Tuesday, November 14, 2006

Review of 2006: April

April 7, 2006: Caught in the act. Wouldn't you know it, just as I am enjoying some namazaké, I end up in a Japanese tabloid "Shukan NY Seikatsu" (Weekly NY Lifestyle.) How did I get to this point? Well...

At the Taiheizan tasting at Matsuri, Yamazaki-san was gracious enough to invite me to sampling of namazaké from the portfolio of Japan Prestige Saké Association held at Nippon Club.

Of course, nothing says springtime more than the first release of seasonal unpasteurized namazaké. These sakés feel more vibrant and fresh compared to the regular seishu, and for a good reason: they are first release of the year after harvesting the previous autumn, and active yeast provides effervescence, and many of them are made in the form of cask-strength genshu style.

At this event, the following namazaké were being served: Dewa No Yuki Tokubetsu Junmai Namazaké (Yamagata), Gokyo "Arabashiri" Nama Genshu (Yamaguchi), Harushika "Shiboribana" Junmai Ginjo Namazaké (Nara), Kaika "Shiboritate" Tokubetsu Junmai Muroka Unfiltered Nama Genshu (Tochigi), Kamikokoro "Toukagen" Tokubetsu Junmai Nama Genshu (Okayama), Koshi No Homare Nama Genshu (Niigata) , Masumi Arabshiri Nama Genshu, Otokoyama Yukishibore Tokubetsu Junmai Kasumi-shu (Nagano), and Shutendouji "Oo-oni" Tokubetsu Ginjo Nama Genshu (Kyoto).

There were some notable obeservations from this event:

* Kamikokoro "Toukagen," using yeast from peach, had a drastically different feel than 2005 version, indicating that vintage does indeed matter in the world of saké. In 2005, Toukagen was mildly fruity and earthy with a clean and dry finish (SMV: +5), while 2006 was juicy fruit, no earthiness, and shockingly sweet (SMV: -11).

* Otokoyama and their seasonal release has one thing in common: they all have light presence of moromi (lees), which serve to provide extra oomph to the flavor. Most other brewers opt for undiluted apporach instead.

* Naturally, a saké that is not available in the U.S. tend to leave a lasting impression, and such was the case with Shutendouji "Oo-oni." The "Big Demon" was rich and fruity with a sharp and long, dry finish (SMV: +4, Acidity: 1.8).

Of all those, three really stood out for me. The first was Kaika (right, SMV: +1~+2, Acidity: 1.5, Rice: Gohyakumangoku, Seimaibuai: 59%, Yeast: N/A) with its fruity and juicy approach. I've always been a fan of their "Kaze No Ichirin" Junmai Ginjo, so I had high hopes and this did not disappoint.

There was another saké that I looked forward to trying, as I enjoy their other selection. That saké was Masumi Arabashiri (SMV: -1, Acidity: 1.8, Rice: 80% Miyamanishiki 20% Hitogokochi, Seimaibuai: 55%, Yeast: Assoc #7). Although the aroma was subtle, the flavor was expressive Japanese pear complemented by notes of cocoa. While the SMV shows -1, the firm finish of the Genshu makes it seem drier.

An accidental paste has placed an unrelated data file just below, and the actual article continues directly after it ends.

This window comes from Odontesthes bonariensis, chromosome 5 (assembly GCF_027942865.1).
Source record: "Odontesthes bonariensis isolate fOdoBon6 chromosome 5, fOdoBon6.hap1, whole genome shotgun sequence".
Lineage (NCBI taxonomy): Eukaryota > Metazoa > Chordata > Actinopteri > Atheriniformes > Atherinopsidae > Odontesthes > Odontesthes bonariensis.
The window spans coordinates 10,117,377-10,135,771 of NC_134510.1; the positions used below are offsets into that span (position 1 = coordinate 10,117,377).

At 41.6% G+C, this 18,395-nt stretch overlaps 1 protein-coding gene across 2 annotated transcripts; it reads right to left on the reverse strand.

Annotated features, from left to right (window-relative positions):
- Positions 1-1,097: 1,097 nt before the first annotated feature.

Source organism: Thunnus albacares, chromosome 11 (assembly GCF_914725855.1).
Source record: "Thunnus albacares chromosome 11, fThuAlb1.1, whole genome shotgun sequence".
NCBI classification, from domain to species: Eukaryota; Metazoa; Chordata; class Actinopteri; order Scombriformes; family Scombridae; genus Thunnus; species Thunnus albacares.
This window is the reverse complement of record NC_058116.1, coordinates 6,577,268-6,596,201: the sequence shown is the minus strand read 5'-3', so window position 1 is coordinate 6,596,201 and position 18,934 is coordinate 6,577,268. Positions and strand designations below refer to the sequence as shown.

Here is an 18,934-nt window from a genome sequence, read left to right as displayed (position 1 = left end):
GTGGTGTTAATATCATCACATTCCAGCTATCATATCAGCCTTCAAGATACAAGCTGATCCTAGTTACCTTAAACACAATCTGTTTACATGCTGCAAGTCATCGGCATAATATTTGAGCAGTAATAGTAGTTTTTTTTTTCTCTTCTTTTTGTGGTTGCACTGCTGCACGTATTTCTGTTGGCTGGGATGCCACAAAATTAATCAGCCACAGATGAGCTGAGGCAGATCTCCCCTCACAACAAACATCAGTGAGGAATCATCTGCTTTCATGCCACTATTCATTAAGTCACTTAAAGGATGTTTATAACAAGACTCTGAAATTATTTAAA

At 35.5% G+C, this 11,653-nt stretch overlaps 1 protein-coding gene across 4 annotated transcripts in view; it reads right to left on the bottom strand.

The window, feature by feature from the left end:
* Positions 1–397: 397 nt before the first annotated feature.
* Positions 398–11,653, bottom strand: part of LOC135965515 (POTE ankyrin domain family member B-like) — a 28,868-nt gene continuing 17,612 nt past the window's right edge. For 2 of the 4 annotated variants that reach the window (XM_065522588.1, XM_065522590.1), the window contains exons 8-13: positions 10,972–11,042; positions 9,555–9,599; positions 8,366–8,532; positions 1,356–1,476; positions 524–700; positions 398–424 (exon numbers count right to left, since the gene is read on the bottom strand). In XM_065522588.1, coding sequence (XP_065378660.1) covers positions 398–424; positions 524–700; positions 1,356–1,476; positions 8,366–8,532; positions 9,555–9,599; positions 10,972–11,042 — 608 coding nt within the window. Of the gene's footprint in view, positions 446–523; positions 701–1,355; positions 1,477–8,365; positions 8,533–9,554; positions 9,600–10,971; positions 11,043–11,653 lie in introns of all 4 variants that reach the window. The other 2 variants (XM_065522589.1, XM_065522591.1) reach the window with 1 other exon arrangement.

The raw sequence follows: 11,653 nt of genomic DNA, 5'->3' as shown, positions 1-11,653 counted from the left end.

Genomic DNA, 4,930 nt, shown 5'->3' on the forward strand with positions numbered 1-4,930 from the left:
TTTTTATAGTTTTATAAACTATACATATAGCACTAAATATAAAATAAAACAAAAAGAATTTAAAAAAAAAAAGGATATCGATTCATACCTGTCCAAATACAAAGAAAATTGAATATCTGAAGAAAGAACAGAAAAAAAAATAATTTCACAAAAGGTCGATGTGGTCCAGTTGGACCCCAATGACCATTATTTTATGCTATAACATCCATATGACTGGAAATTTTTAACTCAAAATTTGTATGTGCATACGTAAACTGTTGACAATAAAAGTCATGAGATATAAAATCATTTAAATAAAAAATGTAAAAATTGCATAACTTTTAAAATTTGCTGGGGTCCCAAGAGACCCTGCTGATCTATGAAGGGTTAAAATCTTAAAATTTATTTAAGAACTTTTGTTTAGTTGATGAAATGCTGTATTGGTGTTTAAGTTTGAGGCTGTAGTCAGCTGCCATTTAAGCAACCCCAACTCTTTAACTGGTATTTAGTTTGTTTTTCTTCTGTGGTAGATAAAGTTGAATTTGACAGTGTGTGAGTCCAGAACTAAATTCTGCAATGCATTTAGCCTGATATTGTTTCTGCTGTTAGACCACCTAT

The aforementioned Otokoyama Yukishibore (left, SMV: +4, Aciditiy: 1.4, Rice: N/A, Seimaibuai: 55%, Yeast: N/A) was the most complex of the sakés. The flavor was a expressive and balanced notes of yogurt and white grapes, with a pleasantly dry finish.
April 13, 2006:

I attended a Saké & Beer Expo sponsored by a large saké importer, JFC Int'l. There were over 120 selections covering saké, shochu, and beer. I tried most of the saké and shochu on the list, but in the best interest of self-preservation, had to forgo beer.

Since the selections were far too many list, here are some awards:

Gold Medal: The top of the show goes to Daishichi Brewery's Kimoto Junmai Daiginjo, "Minowamon" (SMV: N/A, Acidity: N/A, Rice: Yamadanishiki, Seimaibuai: N/A, Yeast: N/A). Using a combination of the unique Super-flat Polishing Method and labor intensive Kimoto method, Daishichi Brewery produces a very fruity yet balanced Junmai Daiginjo. With a full mouthfeel and balance of fruitiness along with presence of amami and complemented by clean and dry finish, this saké has got it all.

Silver Medal: Chiyomusubi "Tobingakoi" Daiginjo (SMV: +6, Acidity: 1.2, Rice: N/A, Seimaibuai: 35%, Yeast: N/A) from Tottori Prefecture. This is made in a Shizuku (free-run) style, and adding the brewer's alcohol plays a significant part in its flavor profile. While Shizuku style tends to be soft and mild, this one is one of the most expressive saké on the market. It's almost like a fruit cocktail in a bottle, yet balanced and dry.

Bronze Medal: goes to Aiyu Shuzo's (Japanese only site) Tomoju Junmai Ginjo (SMV: +2, Acidity 1.5, Rice: Gohyakumangoku, Seimaibuai: 50%, Yeast: N/A) from Ibaraki Prefecture. This saké showcases Gohyakumangoku rice well, showcasing the fruity flavors of tropical fruits balanced by hints of chocolate on the finish. This medium-bodied Junmai Ginjo is easy drinking, and just plain delicious.

Eye-opener of the night: One of the benefits of attending events where 120+ beverages are served is that you are bound to come across something totally unexpected, and such was the case with the real Umeshu, a.k.a. Plum Saké. Ume Kanon (no data available), while similar in flavor to plum wines, is lighter in body and very complex. The nose of soft dried raisin and Japanese ume plum leads to a very gentle approach, flavors of ume, raisin, and lychee, packaged in a very well acidity with a balanced sweet and tart finish. Once you try Plum Saké, there is no going back to Plum Wines, that's for sure!
April 27, 2006: